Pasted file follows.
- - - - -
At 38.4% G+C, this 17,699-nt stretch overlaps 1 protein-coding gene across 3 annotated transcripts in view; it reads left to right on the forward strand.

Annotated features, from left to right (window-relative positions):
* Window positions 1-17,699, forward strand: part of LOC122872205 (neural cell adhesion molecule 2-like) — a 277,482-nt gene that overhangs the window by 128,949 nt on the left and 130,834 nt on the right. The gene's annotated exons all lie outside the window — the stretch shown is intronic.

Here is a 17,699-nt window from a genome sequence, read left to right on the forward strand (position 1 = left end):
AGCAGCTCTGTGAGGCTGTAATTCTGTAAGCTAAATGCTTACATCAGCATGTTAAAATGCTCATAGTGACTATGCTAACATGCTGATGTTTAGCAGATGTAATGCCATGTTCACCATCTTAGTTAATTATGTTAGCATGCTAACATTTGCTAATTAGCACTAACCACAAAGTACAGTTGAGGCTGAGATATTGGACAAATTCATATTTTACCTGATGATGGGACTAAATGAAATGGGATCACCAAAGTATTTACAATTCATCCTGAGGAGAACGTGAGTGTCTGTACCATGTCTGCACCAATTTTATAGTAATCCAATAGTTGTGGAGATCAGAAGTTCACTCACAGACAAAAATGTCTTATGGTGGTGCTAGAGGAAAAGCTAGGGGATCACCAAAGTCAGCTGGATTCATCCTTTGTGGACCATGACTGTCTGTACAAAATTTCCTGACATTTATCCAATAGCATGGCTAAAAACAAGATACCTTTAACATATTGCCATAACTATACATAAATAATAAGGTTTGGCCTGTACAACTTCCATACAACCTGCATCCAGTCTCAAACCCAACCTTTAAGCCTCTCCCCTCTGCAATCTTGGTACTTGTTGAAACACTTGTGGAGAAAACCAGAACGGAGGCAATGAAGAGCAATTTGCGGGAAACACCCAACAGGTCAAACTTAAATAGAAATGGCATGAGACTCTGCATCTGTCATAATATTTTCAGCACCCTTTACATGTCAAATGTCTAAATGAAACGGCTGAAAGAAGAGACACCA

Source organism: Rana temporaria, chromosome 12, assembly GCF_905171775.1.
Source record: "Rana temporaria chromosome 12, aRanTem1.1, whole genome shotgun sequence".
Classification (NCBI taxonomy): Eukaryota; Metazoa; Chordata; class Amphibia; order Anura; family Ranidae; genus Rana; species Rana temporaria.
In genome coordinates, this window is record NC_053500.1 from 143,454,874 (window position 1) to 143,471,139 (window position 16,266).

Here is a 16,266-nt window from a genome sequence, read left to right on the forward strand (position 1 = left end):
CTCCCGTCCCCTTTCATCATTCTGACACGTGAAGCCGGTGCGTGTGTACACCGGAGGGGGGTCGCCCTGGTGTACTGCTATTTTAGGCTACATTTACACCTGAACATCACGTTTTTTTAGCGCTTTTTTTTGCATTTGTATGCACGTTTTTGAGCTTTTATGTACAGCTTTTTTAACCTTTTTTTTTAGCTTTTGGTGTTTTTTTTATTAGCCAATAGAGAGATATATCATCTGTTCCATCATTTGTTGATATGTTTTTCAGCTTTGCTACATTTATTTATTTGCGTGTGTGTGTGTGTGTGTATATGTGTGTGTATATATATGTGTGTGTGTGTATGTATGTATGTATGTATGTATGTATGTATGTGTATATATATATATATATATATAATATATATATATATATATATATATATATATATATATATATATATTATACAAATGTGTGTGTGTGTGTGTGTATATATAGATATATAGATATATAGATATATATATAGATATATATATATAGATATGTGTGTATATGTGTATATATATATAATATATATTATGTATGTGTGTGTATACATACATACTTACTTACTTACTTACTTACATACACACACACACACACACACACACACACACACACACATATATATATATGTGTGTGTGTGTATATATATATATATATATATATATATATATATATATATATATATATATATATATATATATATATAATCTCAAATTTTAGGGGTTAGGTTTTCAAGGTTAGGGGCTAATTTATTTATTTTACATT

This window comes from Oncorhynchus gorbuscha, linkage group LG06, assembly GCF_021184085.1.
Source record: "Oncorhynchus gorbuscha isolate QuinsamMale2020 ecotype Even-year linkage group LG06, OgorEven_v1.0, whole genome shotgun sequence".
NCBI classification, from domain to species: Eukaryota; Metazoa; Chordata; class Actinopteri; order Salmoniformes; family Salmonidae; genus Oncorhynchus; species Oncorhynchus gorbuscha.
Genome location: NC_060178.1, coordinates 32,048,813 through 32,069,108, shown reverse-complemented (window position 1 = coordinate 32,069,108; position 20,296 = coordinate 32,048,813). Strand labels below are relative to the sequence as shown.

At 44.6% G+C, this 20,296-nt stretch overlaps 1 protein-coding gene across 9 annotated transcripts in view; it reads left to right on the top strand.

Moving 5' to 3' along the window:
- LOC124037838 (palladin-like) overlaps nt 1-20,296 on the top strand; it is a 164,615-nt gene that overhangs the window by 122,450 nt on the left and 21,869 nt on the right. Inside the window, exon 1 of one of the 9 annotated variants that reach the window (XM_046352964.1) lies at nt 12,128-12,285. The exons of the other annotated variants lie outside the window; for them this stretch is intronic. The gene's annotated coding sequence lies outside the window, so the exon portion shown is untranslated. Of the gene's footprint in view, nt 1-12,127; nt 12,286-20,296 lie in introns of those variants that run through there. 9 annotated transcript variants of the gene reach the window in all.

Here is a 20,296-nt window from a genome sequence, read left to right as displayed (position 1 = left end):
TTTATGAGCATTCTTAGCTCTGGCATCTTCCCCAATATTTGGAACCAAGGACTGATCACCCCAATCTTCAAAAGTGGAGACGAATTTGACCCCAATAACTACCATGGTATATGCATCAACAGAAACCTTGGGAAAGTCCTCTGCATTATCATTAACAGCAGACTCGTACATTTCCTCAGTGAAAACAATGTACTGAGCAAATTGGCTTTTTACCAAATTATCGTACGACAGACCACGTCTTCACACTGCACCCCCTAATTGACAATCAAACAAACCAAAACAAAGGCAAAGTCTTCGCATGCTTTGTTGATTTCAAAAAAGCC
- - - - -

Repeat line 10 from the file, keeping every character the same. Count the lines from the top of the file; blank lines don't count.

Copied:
Here is a 16,266-nt window from a genome sequence, read left to right on the forward strand (position 1 = left end):